His self-promotion as America’s saviour carries a frightening message. Even his showmanship, such as his grand entrances to waiting ecstatic crowds, is reminiscent of the style portrayed in Leni Riefenstahl’s Triumph des Willens.

It is dangerously naive to believe Trump will be constrained by America’s checks and balances (in 1933 many Germans believed Hitler would become more responsible once in office). In America the institutions that are supposed to guarantee a separation of powers are aligned in Trump’s favour. The Republicans have strengthened their grip on both the Senate and the House of Representatives, and there are vacancies on the Supreme Court.

US president-elect, Donald Trump.
US president-elect, Donald Trump.

The path is clear for Trump to become an elected dictator, and, within America’s constitutional constraints, to manipulate the voting system so as to perpetuate his tenure (Australians forget that one of our national assets is an independent electoral commission).

To his credit Shorten, while not repeating his “barking mad” statement, has re-asserted his critical assessment of Trump: “The friendship between our nations is strong enough for honesty. I will always call it as I see it. If I see women being disrespected, I’m going to call it out. If I see people being discriminated against because of the colour of their skin or their religion, I’m going to call it out. As the alternative Prime Minister of this country, Australians are entitled to know where I stand.”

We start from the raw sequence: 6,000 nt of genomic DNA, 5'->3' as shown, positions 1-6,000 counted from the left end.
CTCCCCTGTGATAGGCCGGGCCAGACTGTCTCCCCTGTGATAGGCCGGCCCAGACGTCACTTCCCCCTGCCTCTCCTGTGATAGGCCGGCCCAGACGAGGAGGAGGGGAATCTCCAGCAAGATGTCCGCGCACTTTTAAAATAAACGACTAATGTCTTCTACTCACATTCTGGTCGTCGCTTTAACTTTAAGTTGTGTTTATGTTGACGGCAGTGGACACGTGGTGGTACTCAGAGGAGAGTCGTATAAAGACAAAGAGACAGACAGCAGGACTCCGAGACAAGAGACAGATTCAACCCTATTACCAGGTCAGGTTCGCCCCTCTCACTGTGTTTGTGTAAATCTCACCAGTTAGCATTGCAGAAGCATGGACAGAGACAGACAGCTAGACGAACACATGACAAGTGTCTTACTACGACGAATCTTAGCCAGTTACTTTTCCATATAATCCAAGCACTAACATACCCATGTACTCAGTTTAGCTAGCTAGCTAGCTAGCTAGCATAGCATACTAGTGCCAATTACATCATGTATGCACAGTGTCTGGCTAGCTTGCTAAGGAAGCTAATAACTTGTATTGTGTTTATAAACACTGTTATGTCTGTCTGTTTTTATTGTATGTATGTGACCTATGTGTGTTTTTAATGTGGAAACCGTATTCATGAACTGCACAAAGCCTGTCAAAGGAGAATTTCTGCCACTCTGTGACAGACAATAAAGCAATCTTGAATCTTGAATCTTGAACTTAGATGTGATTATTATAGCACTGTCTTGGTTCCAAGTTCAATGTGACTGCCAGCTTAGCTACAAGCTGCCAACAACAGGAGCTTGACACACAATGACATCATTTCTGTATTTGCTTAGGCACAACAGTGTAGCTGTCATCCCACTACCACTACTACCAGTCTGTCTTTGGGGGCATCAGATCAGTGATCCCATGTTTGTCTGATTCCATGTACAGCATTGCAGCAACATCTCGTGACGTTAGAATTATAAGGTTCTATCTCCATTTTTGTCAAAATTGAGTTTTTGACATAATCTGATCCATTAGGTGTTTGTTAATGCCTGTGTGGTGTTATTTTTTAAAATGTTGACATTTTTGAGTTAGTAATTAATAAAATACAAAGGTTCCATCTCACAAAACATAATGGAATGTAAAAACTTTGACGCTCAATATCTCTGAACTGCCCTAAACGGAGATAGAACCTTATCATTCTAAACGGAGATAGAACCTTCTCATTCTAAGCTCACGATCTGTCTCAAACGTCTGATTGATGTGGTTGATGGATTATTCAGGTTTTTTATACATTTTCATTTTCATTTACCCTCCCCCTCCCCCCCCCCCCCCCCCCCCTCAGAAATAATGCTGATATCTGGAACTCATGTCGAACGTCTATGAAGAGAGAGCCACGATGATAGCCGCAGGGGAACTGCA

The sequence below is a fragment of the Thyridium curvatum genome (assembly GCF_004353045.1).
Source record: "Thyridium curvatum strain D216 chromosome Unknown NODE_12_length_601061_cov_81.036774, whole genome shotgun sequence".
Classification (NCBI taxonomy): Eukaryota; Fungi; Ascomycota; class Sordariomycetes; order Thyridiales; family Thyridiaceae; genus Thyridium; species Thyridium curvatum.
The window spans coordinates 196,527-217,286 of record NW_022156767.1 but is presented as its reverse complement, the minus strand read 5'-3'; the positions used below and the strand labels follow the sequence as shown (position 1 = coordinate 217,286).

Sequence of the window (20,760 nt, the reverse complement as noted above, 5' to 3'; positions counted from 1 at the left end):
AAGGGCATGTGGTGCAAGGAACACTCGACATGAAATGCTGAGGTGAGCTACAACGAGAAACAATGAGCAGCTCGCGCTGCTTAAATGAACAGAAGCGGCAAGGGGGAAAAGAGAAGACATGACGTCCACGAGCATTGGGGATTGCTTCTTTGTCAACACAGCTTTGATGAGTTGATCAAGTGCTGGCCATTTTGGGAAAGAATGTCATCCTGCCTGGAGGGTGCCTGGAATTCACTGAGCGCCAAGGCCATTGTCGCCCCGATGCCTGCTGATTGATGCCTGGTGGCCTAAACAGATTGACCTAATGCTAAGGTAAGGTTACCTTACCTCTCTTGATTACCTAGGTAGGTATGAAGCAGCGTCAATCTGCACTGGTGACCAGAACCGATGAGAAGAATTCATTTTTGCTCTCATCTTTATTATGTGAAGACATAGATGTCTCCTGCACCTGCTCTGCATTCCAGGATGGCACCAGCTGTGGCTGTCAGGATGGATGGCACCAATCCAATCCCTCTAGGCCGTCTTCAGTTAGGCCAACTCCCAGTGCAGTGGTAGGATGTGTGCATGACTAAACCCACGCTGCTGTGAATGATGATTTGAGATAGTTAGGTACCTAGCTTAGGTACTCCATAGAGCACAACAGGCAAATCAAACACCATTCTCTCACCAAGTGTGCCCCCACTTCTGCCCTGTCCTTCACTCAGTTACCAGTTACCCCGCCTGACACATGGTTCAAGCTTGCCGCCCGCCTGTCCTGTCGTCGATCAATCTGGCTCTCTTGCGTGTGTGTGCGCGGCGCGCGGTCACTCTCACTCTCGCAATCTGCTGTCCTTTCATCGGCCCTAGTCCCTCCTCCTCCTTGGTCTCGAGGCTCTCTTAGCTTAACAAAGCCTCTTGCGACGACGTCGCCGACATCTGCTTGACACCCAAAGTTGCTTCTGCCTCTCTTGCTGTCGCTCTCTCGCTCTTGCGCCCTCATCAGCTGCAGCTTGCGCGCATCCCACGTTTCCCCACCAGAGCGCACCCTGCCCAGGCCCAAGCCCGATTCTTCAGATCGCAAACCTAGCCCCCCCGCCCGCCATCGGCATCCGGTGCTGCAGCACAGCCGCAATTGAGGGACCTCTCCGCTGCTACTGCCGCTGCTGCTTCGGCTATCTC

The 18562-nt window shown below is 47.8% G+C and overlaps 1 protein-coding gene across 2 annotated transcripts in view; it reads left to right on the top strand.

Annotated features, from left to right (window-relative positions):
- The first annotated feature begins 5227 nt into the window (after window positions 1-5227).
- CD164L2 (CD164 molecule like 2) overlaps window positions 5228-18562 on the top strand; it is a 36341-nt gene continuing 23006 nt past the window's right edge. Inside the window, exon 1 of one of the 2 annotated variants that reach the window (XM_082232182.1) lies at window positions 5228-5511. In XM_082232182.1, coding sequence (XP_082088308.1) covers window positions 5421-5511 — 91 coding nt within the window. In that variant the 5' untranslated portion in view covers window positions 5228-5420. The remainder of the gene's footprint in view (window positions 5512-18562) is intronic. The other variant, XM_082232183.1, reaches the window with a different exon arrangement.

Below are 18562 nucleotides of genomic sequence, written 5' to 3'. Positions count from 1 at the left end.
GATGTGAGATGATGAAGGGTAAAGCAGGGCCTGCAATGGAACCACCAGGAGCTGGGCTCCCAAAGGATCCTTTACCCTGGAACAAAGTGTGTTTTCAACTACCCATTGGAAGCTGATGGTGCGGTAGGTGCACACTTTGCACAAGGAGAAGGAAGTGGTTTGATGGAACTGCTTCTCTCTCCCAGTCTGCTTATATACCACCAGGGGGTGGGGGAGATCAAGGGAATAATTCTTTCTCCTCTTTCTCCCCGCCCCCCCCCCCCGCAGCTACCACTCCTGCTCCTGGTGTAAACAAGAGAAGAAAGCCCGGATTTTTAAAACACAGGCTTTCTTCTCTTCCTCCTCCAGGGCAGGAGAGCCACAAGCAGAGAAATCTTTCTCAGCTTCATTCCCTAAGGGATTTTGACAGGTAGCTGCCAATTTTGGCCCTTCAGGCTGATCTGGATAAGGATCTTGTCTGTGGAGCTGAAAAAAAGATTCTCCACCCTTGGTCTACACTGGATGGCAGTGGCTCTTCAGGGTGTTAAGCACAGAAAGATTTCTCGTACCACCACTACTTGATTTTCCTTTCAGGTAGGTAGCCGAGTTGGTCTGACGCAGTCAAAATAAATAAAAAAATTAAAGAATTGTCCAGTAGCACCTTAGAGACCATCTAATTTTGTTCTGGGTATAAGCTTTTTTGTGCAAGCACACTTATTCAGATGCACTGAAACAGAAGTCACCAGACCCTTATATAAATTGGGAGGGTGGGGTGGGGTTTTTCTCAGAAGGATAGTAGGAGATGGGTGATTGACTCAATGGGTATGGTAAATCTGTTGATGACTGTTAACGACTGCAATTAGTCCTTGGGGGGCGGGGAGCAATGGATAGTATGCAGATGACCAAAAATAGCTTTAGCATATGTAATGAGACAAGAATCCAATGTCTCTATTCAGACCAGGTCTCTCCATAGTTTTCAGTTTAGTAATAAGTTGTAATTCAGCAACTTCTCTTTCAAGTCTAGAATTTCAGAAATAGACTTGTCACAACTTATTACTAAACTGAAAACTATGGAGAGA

That’s a necessary and dignified statement, connecting well with those who might call themselves “progressives”, but appeals to decency do not in themselves win elections, particularly when people are experiencing economic stress.

The economic shockwaves resulting from Trump’s election are likely to intensify the anti-establishment political movements to which Michael Brull in his post-election analysis refers.

I expect that Trump’s taxation policies and permissive attitudes to banks and health insurers will be stimulatory, and could even bring a sugar-hit to the US economy, but such a boost will be short-lived because those policies will not address America’s deep-seated structural problems.

“Globalization” is too easy a scapegoat to distract from the economic wreckage inflicted by domestic policies of “small government”, privatization, deregulation and trickle-down economics.

Brull’s article is an excellent exposition of the Democrats’ failure to capitalize on the failure of neoliberalism in America. It should also be read as a warning to Shorten and to our own Labor Party – to engage meaningfully and respectfully with those who feel, rightly or wrongly, that they have been left behind by globalization.

Ian McAuley is an adjunct lecturer in public sector finance at the University of Canberra and a fellow at the Centre for Policy Development.